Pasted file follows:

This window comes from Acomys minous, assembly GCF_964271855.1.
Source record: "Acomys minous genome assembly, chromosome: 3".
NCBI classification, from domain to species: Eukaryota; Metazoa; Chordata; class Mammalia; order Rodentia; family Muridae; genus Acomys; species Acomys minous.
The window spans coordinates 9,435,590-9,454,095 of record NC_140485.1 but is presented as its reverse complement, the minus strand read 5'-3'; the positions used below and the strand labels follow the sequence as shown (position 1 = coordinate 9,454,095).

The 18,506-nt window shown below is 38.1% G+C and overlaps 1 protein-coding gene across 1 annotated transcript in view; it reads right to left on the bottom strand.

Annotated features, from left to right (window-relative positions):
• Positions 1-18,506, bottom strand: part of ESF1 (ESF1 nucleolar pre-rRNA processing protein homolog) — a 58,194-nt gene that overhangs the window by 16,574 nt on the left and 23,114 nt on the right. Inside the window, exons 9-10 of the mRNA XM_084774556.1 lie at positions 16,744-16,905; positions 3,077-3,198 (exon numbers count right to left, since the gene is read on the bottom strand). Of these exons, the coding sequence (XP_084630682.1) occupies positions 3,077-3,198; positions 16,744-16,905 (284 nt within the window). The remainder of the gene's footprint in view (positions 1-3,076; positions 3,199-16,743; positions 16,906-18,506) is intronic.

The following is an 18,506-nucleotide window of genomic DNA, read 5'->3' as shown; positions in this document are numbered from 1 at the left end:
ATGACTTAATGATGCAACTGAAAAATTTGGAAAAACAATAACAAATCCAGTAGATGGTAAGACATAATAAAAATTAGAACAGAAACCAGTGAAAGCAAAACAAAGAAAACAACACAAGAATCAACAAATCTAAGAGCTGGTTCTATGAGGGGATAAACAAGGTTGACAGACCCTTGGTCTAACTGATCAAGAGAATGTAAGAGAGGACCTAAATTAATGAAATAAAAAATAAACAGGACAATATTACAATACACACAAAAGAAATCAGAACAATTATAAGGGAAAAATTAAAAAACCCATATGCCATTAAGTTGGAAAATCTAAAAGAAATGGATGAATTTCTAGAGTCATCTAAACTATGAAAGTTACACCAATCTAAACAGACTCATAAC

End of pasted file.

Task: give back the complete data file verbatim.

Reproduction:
This window comes from Acomys minous, assembly GCF_964271855.1.
Source record: "Acomys minous genome assembly, chromosome: 3".
NCBI classification, from domain to species: Eukaryota; Metazoa; Chordata; class Mammalia; order Rodentia; family Muridae; genus Acomys; species Acomys minous.
The window spans coordinates 9,435,590-9,454,095 of record NC_140485.1 but is presented as its reverse complement, the minus strand read 5'-3'; the positions used below and the strand labels follow the sequence as shown (position 1 = coordinate 9,454,095).

The 18,506-nt window shown below is 38.1% G+C and overlaps 1 protein-coding gene across 1 annotated transcript in view; it reads right to left on the bottom strand.

Annotated features, from left to right (window-relative positions):
• Positions 1-18,506, bottom strand: part of ESF1 (ESF1 nucleolar pre-rRNA processing protein homolog) — a 58,194-nt gene that overhangs the window by 16,574 nt on the left and 23,114 nt on the right. Inside the window, exons 9-10 of the mRNA XM_084774556.1 lie at positions 16,744-16,905; positions 3,077-3,198 (exon numbers count right to left, since the gene is read on the bottom strand). Of these exons, the coding sequence (XP_084630682.1) occupies positions 3,077-3,198; positions 16,744-16,905 (284 nt within the window). The remainder of the gene's footprint in view (positions 1-3,076; positions 3,199-16,743; positions 16,906-18,506) is intronic.

The following is an 18,506-nucleotide window of genomic DNA, read 5'->3' as shown; positions in this document are numbered from 1 at the left end:
ATGACTTAATGATGCAACTGAAAAATTTGGAAAAACAATAACAAATCCAGTAGATGGTAAGACATAATAAAAATTAGAACAGAAACCAGTGAAAGCAAAACAAAGAAAACAACACAAGAATCAACAAATCTAAGAGCTGGTTCTATGAGGGGATAAACAAGGTTGACAGACCCTTGGTCTAACTGATCAAGAGAATGTAAGAGAGGACCTAAATTAATGAAATAAAAAATAAACAGGACAATATTACAATACACACAAAAGAAATCAGAACAATTATAAGGGAAAAATTAAAAAACCCATATGCCATTAAGTTGGAAAATCTAAAAGAAATGGATGAATTTCTAGAGTCATCTAAACTATGAAAGTTACACCAATCTAAACAGACTCATAAC